The larvae of the invertebrate chordates (tunicates and amphioxus) are secondary larvae whose relation to the primary dipleurula-type larvae of echinoderms and hemichordates is somewhat obscure. Past authorities have argued that chordates actually derive from motile larvae that have evolved to become sexually mature (paedomorphosis). One such proposal, more specific in its predictions than most, is due to Walter Garstang: he noted the topological similarity between dipleurula ciliary bands (which have their own innervation) and chordate neural plate, and suggested that the latter actually derive from the former. While there is as yet no convincing evidence that chordates are directly derived from the body of a dipleurula-type larva, the core of the idea, that there is continuity in the neurogenic tissues, has some appeal. It is a surprisingly parsimonious way of deriving a characteristic chordate structure, the neural tube, whose origin is otherwise unexplained.
There are two problems with Garstang's hypothesis, however, both a consequence of comparatively recent data on the expression patterns of the genes required to pattern the body during embryonic development. First, dipleurula-type larvae fail to express a full set of antero-posterior patterning genes. Instead, they mainly express genes associated with the head region, which makes them less than ideal models for an ancestral form for chordates, which do clearly have a full set of patterning genes. More specifically, it seems unlikely that the whole length of the nerve cord in chordates could have arisen from a ciliary band of an ancestral larva that has no equivalent of the chordate trunk and tail.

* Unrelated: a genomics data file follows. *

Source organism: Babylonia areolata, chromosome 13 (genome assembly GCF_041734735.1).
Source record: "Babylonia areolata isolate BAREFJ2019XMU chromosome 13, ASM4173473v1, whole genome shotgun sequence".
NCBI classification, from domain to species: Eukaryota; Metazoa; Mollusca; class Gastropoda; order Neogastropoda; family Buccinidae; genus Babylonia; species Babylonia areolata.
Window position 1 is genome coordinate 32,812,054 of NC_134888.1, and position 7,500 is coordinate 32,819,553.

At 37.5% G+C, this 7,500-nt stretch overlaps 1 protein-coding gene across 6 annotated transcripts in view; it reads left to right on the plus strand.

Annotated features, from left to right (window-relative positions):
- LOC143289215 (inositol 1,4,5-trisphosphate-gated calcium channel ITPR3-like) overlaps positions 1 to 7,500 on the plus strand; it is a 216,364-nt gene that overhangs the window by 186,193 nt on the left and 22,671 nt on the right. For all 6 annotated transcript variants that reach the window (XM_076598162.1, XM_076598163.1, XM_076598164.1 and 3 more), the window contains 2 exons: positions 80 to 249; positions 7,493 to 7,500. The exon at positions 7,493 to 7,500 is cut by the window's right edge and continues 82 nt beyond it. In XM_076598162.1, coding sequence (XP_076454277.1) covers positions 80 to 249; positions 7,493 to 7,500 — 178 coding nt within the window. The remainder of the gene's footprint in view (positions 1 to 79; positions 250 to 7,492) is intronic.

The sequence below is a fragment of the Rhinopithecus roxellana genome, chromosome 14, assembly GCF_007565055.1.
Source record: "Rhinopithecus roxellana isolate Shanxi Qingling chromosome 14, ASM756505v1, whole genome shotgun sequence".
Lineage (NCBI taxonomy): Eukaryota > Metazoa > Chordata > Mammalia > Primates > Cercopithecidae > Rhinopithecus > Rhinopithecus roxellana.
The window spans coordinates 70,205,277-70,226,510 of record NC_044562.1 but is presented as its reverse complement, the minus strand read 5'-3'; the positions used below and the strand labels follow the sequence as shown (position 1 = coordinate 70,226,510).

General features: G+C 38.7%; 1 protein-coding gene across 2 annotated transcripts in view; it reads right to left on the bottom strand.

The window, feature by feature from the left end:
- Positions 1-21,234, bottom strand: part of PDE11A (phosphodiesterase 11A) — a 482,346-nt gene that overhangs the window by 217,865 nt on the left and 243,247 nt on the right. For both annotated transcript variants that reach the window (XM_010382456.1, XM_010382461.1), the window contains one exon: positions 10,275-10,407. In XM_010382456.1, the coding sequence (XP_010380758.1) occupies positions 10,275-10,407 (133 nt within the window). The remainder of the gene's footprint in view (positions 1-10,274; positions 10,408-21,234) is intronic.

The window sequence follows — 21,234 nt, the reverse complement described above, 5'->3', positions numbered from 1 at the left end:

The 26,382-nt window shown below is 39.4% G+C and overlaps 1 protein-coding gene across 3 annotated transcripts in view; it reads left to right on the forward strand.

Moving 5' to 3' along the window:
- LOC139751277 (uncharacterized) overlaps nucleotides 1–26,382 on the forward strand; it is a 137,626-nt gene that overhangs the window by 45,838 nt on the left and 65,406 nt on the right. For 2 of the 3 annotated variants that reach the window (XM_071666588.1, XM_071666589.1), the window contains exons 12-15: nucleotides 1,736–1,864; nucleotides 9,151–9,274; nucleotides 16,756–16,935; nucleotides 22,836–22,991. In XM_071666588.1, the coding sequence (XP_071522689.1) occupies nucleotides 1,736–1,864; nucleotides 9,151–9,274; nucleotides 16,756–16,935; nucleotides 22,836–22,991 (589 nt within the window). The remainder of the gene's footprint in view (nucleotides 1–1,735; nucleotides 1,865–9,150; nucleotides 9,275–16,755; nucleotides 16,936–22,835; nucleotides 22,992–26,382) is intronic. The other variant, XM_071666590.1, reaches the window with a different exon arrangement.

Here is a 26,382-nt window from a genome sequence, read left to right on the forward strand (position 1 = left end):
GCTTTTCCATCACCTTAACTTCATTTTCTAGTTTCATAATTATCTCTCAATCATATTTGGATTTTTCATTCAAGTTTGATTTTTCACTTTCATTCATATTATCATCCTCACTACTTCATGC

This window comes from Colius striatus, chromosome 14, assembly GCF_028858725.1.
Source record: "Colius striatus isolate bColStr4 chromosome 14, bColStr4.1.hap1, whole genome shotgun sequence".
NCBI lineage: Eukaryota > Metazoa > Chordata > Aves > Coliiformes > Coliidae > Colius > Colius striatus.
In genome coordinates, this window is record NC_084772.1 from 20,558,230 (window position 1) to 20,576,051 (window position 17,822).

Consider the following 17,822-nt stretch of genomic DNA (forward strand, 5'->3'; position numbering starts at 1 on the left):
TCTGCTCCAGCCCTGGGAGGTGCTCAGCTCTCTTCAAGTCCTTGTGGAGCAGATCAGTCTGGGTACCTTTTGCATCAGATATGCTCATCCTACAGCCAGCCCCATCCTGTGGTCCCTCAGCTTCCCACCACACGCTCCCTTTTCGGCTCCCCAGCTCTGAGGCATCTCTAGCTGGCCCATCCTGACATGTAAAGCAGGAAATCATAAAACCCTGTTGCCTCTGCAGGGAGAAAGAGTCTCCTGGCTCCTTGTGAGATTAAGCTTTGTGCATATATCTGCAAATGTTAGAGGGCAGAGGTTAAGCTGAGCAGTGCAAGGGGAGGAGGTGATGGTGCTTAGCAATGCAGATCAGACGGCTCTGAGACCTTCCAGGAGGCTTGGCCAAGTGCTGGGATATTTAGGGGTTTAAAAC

The second problem is that chordates appear to be dorsoventrally inverted relative to other metazoans, including those (i.e. echinoderms and hemichordates) with dipleurula larvae. Note that with Garstang's idea, the dorsal body surface always remains dorsal through the transition to chordates. A variant of Garstang's hypothesis that avoids this problem has been proposed the Nielsen (1999). He accommodates the inversion problem by having the brain originate from a post-oral site on the original ventral side of the body, which, after inversion, becomes dorsal. The mouth is then also dorsal, but this is the case also in some basal chordates, namely tunicates. Secondarily the mouth would have to move to a ventral position in more advanced chordates, i.e. amphioxus and vertebrates. At first sight, a post-oral origin for the brain is very counterintuitive, but the idea is increasingly well supported by the emerging molecular data."
Testing the validity of this and related ideas, in order to better understand the link between lower deuterostomes and protochordates, is an active area of current research in evolutionary biology.
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